Following these Scriptural passages, Christian tradition gives to Saint Michael four offices:

To fight against Satan.

To rescue the souls of the faithful from the power of the enemy, especially at the hour of death.

To be the champion of God's people, the Jews in the Old Law, the Christians in the New Testament; therefore he was the patron of the Church, and of the orders of knights during the Middle Ages.

To call away from earth and bring men's souls to judgment ("signifer S. Michael repraesentet eas in lucam sanctam," Offert. Miss Defunct. "Constituit eum principem super animas suscipiendas,"  Antiph. off. Cf. The Shepherd of Hermas, Book III, Similitude 8, Chapter 3).



Sunday, 6 January 2013

Epiphany




The feast of Epiphany falls on January 6th and is the climax of Christmas, marking the end of the twelve days of Christmas and celebrating the visit of the Wise Men to the Messiah. These men are often called Kings or Magi. They brought valuable gifts of gold, frankincense and myrrh to honour the Divine Infant.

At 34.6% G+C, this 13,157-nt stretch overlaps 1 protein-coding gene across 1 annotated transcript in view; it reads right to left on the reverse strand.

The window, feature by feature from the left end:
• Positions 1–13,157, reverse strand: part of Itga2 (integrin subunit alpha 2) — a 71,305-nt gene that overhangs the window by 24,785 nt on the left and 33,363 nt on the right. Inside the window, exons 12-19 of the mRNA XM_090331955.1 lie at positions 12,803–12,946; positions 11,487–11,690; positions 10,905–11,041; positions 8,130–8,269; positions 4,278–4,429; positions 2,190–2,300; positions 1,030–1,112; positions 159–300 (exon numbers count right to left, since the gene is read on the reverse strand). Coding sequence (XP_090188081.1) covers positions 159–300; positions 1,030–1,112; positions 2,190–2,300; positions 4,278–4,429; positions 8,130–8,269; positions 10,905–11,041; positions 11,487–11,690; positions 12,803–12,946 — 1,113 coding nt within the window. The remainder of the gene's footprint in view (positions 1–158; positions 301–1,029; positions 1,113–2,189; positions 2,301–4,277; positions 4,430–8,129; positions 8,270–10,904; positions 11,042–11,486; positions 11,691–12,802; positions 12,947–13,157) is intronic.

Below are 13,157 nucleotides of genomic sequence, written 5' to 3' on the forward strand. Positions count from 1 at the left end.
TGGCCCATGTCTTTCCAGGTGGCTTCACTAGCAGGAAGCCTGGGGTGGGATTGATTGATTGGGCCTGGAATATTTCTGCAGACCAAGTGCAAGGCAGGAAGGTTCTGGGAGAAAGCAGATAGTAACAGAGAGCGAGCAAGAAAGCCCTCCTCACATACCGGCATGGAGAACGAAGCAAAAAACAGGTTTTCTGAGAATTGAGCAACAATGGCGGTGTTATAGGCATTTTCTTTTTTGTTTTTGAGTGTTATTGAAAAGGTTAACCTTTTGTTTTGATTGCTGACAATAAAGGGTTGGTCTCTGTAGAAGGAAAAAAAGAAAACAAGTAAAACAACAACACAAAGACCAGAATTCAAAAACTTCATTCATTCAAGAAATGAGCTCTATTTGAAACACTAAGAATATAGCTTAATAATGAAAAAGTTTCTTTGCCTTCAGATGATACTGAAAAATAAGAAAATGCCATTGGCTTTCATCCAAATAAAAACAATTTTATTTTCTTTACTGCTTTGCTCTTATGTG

The gift of gold was the gift people usually gave to their King. By giving gold they were recognising Jesus as their King. The second gift, frankincense, is a white gum from a tree called Arbor Thurisfrom. After hardening the gum forms a hard resin which when burnt gives off a fragrant smell. It was burnt as an offering to God during worship, and is often used today as incense for sacerdotal ritual, especially during Mass, over the Easter period and at funerals. It is also used as medicine and as a perfume. The third gift was myrrh, which was also a gum from a thorny tree. Myrrh is a wound healer because it has antiseptic, anti-inflammatory and pain relieving qualities. It was used as an embalming material when someone had died.

Epiphany is the day when all Christmas decorations need to be taken down.

The day before Epiphany is the twelfth day of Christmas and is sometimes called Twelfth Night. In the Church calendar the Epiphany season lasts until the Tuesday before Ash Wednesday.

To unveil the beginning is to unlock the mystery of the end. For where the beginning is, there the end will be. Happy is he who stands at the beginning he will know the end and will not taste death.